In order for the Eurocodes to become accepted and their Principles to be understood and applied correctly, there needs to be an ongoing programme of education and training. Currently this is taking the form of publications (such as this book), public and in-house training courses, evening lectures, and seminars. These events require funding from industry to pay for tutors to prepare and deliver and for staff time in attendance.

Although the introduction of the Eurocodes has been largely driven by politics, there is no central funding to enable organizations to train their staff and update their procedures. There is a significant burden on organizations to get up to speed with developments and to purchase necessary resources, such as the new codes. The costs are significant and will fall disproportionately on smaller organizations.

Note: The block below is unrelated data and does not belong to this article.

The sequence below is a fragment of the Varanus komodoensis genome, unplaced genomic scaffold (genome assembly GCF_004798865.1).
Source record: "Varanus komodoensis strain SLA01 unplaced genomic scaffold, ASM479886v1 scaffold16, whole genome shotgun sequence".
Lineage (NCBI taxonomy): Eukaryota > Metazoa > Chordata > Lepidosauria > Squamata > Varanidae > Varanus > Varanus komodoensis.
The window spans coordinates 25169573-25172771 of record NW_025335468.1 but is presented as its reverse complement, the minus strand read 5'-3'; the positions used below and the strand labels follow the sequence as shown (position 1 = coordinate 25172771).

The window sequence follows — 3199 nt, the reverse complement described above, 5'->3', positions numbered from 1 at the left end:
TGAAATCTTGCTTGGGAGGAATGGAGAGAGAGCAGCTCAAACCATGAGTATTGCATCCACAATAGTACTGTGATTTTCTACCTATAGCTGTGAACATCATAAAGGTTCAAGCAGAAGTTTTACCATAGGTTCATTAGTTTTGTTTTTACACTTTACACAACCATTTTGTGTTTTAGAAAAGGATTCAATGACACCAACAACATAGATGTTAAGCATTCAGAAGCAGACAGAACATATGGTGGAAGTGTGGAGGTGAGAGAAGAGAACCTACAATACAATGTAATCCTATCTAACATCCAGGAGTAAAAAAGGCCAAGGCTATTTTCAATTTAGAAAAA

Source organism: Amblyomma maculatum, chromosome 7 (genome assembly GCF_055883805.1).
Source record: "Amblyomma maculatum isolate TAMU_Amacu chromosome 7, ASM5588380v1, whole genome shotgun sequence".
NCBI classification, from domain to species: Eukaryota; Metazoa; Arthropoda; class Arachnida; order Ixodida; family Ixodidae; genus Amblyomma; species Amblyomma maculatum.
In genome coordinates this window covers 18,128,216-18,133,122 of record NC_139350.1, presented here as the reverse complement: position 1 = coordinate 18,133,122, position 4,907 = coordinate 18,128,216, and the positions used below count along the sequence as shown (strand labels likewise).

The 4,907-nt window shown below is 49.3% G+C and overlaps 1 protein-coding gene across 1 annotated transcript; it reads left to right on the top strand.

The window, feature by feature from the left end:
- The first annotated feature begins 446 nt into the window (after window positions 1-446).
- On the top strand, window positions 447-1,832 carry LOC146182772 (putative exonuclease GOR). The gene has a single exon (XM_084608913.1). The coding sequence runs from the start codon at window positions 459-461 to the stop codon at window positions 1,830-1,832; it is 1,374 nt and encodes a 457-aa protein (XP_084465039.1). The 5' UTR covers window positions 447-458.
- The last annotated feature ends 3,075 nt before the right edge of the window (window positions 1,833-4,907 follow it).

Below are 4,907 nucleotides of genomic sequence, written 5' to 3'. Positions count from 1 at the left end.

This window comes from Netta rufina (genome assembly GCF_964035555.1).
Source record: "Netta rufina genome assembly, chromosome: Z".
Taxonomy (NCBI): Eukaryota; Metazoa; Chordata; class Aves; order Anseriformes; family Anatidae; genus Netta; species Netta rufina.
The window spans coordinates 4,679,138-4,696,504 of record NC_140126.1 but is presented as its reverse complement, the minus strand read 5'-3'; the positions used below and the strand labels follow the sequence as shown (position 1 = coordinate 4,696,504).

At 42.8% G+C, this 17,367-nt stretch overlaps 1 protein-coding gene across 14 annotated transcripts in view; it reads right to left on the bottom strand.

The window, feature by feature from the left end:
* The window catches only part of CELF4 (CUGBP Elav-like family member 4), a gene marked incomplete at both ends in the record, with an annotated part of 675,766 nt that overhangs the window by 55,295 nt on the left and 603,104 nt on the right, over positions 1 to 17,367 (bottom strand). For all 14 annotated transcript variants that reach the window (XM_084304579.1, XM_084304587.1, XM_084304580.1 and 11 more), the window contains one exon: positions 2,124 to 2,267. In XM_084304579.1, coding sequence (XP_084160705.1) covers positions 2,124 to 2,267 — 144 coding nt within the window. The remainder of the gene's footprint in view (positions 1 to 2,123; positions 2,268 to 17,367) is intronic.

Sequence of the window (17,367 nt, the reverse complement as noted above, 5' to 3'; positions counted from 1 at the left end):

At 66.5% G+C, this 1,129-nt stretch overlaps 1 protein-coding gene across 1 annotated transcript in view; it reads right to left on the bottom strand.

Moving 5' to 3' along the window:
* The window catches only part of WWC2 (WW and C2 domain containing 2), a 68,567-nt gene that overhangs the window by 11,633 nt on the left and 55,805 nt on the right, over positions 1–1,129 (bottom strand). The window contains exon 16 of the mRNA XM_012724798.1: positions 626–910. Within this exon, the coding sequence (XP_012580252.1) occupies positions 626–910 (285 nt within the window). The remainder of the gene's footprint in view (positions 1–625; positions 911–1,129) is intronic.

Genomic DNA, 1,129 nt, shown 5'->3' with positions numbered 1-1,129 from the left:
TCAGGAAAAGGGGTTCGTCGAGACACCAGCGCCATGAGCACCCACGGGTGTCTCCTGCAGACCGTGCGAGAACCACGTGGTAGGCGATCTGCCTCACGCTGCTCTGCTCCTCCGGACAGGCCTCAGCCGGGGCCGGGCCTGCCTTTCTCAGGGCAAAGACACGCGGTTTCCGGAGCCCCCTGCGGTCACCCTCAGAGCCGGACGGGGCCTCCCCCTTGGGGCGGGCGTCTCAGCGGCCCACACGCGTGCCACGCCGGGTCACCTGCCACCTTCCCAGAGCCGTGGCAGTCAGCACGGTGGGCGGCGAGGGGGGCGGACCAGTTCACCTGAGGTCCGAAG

Over the next few years a series of publications will become available to explain the application of the Eurocodes. These will include books, open lectures, teaching materials, case studies, and research papers. Each document will provide fresh levels of insight into the subject and will help to uncover any inconsistencies. It is very unlikely that one publication or suite of training events will cater for all needs.

There will be pressure on geotechnical software houses to make their computer programs compatible with EN 1997. This task is made more difficult by ongoing debate about how partial factors should be applied to water pressures, passive earth pressures, etc. (as discussed in this book). There will inevitably be a delay before fully consistent and reliable programs become available.

What do you think Eurocode 7's impact will be on the foundation industry?

Very good

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